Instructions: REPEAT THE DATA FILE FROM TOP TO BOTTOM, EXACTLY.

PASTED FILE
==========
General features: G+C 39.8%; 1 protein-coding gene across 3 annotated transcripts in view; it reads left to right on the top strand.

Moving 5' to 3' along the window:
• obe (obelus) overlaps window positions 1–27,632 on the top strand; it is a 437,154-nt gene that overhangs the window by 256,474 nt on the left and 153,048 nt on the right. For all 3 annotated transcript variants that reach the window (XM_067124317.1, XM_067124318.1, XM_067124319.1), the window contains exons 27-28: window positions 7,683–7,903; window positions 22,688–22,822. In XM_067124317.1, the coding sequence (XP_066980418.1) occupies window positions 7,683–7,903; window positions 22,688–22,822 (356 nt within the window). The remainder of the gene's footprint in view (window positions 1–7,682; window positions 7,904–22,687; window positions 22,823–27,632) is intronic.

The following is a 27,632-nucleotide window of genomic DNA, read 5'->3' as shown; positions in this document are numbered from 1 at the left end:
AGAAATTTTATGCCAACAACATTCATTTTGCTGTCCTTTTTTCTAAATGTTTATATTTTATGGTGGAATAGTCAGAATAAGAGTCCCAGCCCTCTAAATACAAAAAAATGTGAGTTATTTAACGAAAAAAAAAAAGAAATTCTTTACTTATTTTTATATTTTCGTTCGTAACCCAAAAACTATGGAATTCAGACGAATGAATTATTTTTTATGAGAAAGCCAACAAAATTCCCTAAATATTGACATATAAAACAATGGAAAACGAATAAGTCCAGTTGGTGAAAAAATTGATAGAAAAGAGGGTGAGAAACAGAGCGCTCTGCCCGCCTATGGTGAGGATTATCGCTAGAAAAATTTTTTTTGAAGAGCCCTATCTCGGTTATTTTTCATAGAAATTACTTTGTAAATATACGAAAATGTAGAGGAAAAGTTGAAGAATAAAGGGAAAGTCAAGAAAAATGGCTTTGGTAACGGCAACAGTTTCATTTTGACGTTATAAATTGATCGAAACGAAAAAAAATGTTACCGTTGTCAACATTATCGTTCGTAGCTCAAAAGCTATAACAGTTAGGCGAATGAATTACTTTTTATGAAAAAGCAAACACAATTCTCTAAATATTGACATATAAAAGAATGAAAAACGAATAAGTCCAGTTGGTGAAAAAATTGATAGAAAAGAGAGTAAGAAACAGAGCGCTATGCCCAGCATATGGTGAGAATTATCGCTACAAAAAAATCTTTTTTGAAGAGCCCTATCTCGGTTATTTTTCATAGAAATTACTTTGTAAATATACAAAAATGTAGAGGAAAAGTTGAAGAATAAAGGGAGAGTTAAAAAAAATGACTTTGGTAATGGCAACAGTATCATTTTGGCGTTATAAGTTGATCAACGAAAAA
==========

General features: G+C 39.8%; 1 protein-coding gene across 3 annotated transcripts in view; it reads left to right on the top strand.

Moving 5' to 3' along the window:
• obe (obelus) overlaps window positions 1–27,632 on the top strand; it is a 437,154-nt gene that overhangs the window by 256,474 nt on the left and 153,048 nt on the right. For all 3 annotated transcript variants that reach the window (XM_067124317.1, XM_067124318.1, XM_067124319.1), the window contains exons 27-28: window positions 7,683–7,903; window positions 22,688–22,822. In XM_067124317.1, the coding sequence (XP_066980418.1) occupies window positions 7,683–7,903; window positions 22,688–22,822 (356 nt within the window). The remainder of the gene's footprint in view (window positions 1–7,682; window positions 7,904–22,687; window positions 22,823–27,632) is intronic.

The following is a 27,632-nucleotide window of genomic DNA, read 5'->3' as shown; positions in this document are numbered from 1 at the left end:
AGAAATTTTATGCCAACAACATTCATTTTGCTGTCCTTTTTTCTAAATGTTTATATTTTATGGTGGAATAGTCAGAATAAGAGTCCCAGCCCTCTAAATACAAAAAAATGTGAGTTATTTAACGAAAAAAAAAAAGAAATTCTTTACTTATTTTTATATTTTCGTTCGTAACCCAAAAACTATGGAATTCAGACGAATGAATTATTTTTTATGAGAAAGCCAACAAAATTCCCTAAATATTGACATATAAAACAATGGAAAACGAATAAGTCCAGTTGGTGAAAAAATTGATAGAAAAGAGGGTGAGAAACAGAGCGCTCTGCCCGCCTATGGTGAGGATTATCGCTAGAAAAATTTTTTTTGAAGAGCCCTATCTCGGTTATTTTTCATAGAAATTACTTTGTAAATATACGAAAATGTAGAGGAAAAGTTGAAGAATAAAGGGAAAGTCAAGAAAAATGGCTTTGGTAACGGCAACAGTTTCATTTTGACGTTATAAATTGATCGAAACGAAAAAAAATGTTACCGTTGTCAACATTATCGTTCGTAGCTCAAAAGCTATAACAGTTAGGCGAATGAATTACTTTTTATGAAAAAGCAAACACAATTCTCTAAATATTGACATATAAAAGAATGAAAAACGAATAAGTCCAGTTGGTGAAAAAATTGATAGAAAAGAGAGTAAGAAACAGAGCGCTATGCCCAGCATATGGTGAGAATTATCGCTACAAAAAAATCTTTTTTGAAGAGCCCTATCTCGGTTATTTTTCATAGAAATTACTTTGTAAATATACAAAAATGTAGAGGAAAAGTTGAAGAATAAAGGGAGAGTTAAAAAAAATGACTTTGGTAATGGCAACAGTATCATTTTGGCGTTATAAGTTGATCAACGAAAAA